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COUNT OF ELECTORAL VOTES CAST DECEMBER 6, 1876,

FOR

THE PRESIDENTIAL TERM COMMENCING MARCH 4, 1877.

LIBRIR

VERSITY OF

CULIFORNIA.

WASHINGTON:
GOVERNMENT PRINTING OFFICE.

1877.

E680

IN THE HOUSE OF REPRESENTATIVES,

March 3, 1877. Resolved by the House of Representatives, (the Senate concurring,) That there be printed 10,000 copies of the proceedings of the Electoral Commission, embracing all of the said proceedings and arguments and briefs of counsel, together with the proceedings of the joint convention regarding all States the returns from wbich were submitted to said commission, 7,500 copies for the use of the House of Representatives and 2,500 copies for the use of the Senate. Attest:

1332

G. M. ADAMS, Clerk. IN THE SENATE OF THE UNITED STATES,

March 3, 1877. Resolved, That the Senate concur in the foregoing resolution of the House of Representatives. Attest:

GEO. C. GORHAM, Secretary. IN THE SENATE OF THE UNITED STATES,

March 15, 1877. Resolved, That the volume containing the proceedings of the Electoral Commission and of the two Houses in the counting of electoral votes, directed to be printed by a concurrent resolution of March 3, be prepared for publication under the direction of the Committee on Printing.

Resolred, That of the number of copies of said publication allotted to the Senate by said concurrent resolution 200 copies be furnished to the justices of the Supreme Court who were members of the Electoral Commission. Attest:

GEO. C. GORHAM, Secretary.

UNIVERSITY OF

CULIFORNIA

m

ELECTORAL COUNT OF 1877.

The dispates as to the votes cast in some of the States by the respectire sets of persons claiming to have been chosen electors at the popular elections held therein on the 7th day of November, A. D. 1876, were of such a nature as to lead to grave fears that difficulty might ensue if there were no further provision for the case than was contained in some of the sections of the act of Congress of March 1, 1792, and the act of March 26, 1804, embodied in the Revised Statutes from section 135 to 143, which sections contained all the legislation that had been provided for any such contingency and that seemed to be entirely inadequate. When the second session of the Forty-fourth Congress convened, the subject immediately attracted attention in both Houses. On the 14th of December, 1876, the House of Representatives passed a resolution for the appointment of a committee of seven, with power to act in conjunction with any similar committee appointed by the Senate, to prepare and report without delay a measure for the removal of differences of opinion as to the proper mode of counting the electoral votes for President and Vice-President of the United States and as to the manner of determining questions which might arise as to the legality and validity of the returns of such votes made by the several States, to the end that the votes should be counted and the result declared “by a tribunal whose authority none can question and whose decision all will accept as final."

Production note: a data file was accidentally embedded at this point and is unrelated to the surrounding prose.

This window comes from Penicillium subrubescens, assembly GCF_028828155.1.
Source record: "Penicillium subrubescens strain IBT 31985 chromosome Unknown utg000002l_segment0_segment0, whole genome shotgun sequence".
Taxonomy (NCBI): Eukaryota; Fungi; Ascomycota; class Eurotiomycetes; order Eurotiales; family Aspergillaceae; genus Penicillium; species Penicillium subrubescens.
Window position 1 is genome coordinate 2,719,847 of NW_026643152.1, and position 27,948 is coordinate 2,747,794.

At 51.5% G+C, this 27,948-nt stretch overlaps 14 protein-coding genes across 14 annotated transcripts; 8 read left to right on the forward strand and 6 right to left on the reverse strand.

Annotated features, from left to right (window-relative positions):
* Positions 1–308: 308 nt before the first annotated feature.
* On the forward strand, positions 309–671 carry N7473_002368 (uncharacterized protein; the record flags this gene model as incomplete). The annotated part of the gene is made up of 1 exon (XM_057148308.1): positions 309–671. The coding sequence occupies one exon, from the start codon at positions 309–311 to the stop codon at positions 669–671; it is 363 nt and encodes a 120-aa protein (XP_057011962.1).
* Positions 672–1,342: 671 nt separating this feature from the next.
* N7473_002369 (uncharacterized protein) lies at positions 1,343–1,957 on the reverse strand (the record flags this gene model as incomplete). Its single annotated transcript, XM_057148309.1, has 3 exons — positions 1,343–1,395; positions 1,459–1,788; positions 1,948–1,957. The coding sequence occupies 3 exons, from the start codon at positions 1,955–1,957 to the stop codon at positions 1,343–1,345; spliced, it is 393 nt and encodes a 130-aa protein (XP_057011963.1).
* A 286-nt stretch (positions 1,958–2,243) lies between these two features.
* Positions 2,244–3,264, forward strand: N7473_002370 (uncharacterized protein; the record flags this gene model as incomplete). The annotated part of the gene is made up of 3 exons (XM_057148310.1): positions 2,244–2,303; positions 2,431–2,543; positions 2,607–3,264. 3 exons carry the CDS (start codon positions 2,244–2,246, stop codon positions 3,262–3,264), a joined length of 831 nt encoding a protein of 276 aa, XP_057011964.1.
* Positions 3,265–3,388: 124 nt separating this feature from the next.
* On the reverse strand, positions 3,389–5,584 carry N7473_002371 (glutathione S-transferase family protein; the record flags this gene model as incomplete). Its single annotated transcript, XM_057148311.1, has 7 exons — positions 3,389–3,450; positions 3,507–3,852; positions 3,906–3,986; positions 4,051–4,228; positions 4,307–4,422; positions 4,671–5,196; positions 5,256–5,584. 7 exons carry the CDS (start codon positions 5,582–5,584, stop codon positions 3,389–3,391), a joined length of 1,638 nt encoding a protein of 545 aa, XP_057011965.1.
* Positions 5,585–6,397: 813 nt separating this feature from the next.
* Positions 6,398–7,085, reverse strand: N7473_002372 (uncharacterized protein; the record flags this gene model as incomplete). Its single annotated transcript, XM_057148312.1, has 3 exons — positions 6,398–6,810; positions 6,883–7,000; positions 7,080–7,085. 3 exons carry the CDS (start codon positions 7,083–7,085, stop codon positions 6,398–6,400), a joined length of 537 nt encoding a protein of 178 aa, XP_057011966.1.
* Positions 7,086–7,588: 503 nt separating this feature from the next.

On the 18th of December the Senate referred the message of the House of Representatives communicating its resolution, to a select committee, to be composed of seven Senators, with power “to prepare and report, without unnecessary delay, such a measure, either of a legislative or other character, as may, in their judgment, be best calculated to accomplish the lawful counting of the electoral votes and best disposition of all questions connected therewith, and the due declaration of the result," and also with power 6 to confer and act with the committee of the House of Representatives."

The committees provided for by these resolutions were composed, on the part of the Senate, of George F. Edmunds of Vermont, Oliver P. Morton of Indiana, Frederick T. Frelinghuysen of New Jersey, Roscoe Conkling of New York, Allen G. Thurman of Ohio, Thomas F. Bayard of Delaware, and Matt. W. Ransom of North Carolina, and on the part of the House of Representatives of Henry B. Payne of Ohio, Eppa Hanton of Virginia, Abram S. Hewitt of New York, William M. Springer of Illinois, George W. McCrary of Iowa, George F. Hoar of Massachusetts, and George Willard of Michigan.

On the 18th of January, 1877 these committees submitted a report to the respective Houses, signed by all their members except Senator Mor. ton, recommending the passage of a bill, which, after discussion in both Honses, became a law on the 29th of January, in the precise words reported, as follows:

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